Novgorod Slavs

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Jewellery of Novgorod Slovenes

The Novgorod Slavs, Slovenes or Ilmen Slavs (Russian: Ильменские слове́не, Il'menskiye slovene) were the northernmost tribe of the Early East Slavs, which inhabited the shores of Lake Ilmen and the basin of the rivers of Volkhov, Lovat, Msta, and the upper stream of the Mologa River in the 8th to 10th centuries. The Slovenes were native to the region around Novgorod.[1]

Like all Eastern Slavs in Russian lands or in today's Russia the Ilmen Slavs had own characteristics. The Ilmen Slavs were also related to the Polabian Slavs in language and traditions (see old Novgorod dialect and Gostomysl for examples). They settled mostly Finnic areas in Northern Russia, moving along the major waterways, until they met the southward expansion of the Krivich in the modern-day Yaroslavl Oblast.

They left a few archaeological monuments of the 6th–8th centuries, such as agricultural settlements and tall cone-like kurgans with cremated bodies in the Ladoga region. The most ancient settlement is dated to the 7th or 8th century. Numerous archaeological finds, such as a metal tip for a wooden plough, indicate that the Ilmen Slavs had a well-developed agriculture.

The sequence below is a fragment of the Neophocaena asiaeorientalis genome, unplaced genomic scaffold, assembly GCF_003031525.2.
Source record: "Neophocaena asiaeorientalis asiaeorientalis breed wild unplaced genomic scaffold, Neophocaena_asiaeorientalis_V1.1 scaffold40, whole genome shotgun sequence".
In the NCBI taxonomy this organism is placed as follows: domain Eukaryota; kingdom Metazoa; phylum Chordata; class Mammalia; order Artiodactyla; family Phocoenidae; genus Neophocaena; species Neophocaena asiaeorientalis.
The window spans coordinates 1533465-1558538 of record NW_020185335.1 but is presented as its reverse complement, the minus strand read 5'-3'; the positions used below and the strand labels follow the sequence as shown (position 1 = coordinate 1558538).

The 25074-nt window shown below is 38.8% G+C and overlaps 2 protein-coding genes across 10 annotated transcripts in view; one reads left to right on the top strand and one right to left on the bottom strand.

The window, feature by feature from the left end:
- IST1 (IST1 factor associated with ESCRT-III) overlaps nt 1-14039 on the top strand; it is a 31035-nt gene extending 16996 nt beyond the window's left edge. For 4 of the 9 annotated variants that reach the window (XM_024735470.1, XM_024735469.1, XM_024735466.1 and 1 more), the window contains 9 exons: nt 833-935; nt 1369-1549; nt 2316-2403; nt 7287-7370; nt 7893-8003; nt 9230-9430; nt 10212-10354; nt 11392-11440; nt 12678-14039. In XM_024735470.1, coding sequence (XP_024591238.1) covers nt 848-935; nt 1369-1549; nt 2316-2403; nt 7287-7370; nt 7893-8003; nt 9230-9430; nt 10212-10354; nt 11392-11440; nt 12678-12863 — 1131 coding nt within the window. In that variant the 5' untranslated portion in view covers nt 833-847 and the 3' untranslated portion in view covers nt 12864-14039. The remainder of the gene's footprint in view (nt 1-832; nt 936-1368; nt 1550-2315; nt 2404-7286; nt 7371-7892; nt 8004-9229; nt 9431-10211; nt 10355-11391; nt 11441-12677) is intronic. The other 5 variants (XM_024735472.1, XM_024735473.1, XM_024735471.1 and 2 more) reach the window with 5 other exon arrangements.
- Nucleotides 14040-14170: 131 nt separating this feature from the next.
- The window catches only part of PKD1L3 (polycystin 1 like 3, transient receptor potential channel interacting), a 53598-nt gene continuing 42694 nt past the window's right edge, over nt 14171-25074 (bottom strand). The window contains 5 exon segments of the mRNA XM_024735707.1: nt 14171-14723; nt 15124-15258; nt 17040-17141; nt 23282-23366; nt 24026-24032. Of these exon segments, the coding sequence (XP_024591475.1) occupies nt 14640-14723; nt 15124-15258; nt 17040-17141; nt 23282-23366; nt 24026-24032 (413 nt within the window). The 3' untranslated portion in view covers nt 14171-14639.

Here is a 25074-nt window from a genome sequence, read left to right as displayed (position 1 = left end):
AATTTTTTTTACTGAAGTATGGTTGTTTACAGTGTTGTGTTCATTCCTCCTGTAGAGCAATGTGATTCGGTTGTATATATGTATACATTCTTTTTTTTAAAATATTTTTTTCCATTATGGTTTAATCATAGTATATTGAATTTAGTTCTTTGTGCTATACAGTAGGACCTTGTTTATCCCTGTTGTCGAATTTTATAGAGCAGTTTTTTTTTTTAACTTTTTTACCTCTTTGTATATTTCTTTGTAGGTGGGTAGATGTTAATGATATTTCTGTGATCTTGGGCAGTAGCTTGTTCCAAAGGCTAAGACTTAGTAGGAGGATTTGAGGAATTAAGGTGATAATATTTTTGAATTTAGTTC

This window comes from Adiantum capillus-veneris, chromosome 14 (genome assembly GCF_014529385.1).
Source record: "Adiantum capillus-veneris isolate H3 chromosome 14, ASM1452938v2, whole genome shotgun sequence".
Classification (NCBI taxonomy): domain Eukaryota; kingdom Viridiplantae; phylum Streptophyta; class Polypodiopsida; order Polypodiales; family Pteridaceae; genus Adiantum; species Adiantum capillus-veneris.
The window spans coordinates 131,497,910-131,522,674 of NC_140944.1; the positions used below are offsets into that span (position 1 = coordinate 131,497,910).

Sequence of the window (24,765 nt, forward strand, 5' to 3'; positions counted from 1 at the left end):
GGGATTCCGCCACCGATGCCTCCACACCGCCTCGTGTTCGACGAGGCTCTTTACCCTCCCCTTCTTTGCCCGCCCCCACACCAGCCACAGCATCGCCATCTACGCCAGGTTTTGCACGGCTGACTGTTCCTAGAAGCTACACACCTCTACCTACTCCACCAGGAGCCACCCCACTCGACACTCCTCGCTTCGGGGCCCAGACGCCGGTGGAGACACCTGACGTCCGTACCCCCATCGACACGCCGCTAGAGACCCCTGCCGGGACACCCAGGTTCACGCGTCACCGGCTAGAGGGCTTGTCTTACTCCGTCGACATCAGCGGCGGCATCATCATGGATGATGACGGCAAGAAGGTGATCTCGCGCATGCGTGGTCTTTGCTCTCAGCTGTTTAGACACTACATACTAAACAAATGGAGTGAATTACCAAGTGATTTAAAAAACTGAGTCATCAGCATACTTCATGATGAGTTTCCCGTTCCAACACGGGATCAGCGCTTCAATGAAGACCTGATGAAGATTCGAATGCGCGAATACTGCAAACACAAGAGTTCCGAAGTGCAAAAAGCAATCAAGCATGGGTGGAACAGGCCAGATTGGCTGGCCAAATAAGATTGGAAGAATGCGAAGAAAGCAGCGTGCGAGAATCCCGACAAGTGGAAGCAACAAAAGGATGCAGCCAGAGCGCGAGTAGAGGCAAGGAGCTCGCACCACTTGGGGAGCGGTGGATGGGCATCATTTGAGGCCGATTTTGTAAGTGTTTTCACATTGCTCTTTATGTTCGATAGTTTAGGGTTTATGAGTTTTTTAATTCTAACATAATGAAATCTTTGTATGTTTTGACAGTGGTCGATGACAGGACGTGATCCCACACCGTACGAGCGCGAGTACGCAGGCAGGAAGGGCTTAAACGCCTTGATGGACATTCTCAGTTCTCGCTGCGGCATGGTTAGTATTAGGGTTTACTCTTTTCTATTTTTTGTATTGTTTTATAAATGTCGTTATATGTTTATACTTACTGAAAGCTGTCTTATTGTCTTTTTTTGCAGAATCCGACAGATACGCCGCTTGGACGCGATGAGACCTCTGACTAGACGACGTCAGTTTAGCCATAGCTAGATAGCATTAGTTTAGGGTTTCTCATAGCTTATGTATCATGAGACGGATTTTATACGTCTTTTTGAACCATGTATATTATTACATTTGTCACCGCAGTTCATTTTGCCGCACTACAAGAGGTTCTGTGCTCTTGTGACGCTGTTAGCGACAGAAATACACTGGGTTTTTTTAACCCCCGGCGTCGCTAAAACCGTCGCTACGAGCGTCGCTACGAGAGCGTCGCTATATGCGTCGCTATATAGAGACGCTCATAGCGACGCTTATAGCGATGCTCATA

They were not a particularly warlike state, but evidence of their unique weaponry, dated back to mid-8th century, has been found around the city of Novgorod. The weaponry consisted of spears, maces, swords, bows, javelins and even some war hammers. It appears that they fought aggressive warfare designed to push their enemies out of their lands, rather than destroy them utterly.[citation needed]

The principal cities of the Ilmen Slavs were Staraya Russa and Novgorod, which had developed in the 9th–10th centuries. The land of the Ilmen Slavs later became the center of the Novgorod Republic.

According to Wladyslaw Duczko, it is unlikely there was Slavic presence around Ladoga Lake pre-dating the 10th century.[2]

See also[edit]

References[edit]

  1. ^ Franklin, Simon. (1996). The emergence of Rus, 750-1200. Shepard, Jonathan. London: Longman. p. 38. ISBN 0582490901. OCLC 33665124.
  2. ^ Wladyslaw Duczko (1 January 2004). Viking Rus: Studies on the Presence of Scandinavians in Eastern Europe. BRILL. pp. 132–. ISBN 90-04-13874-9.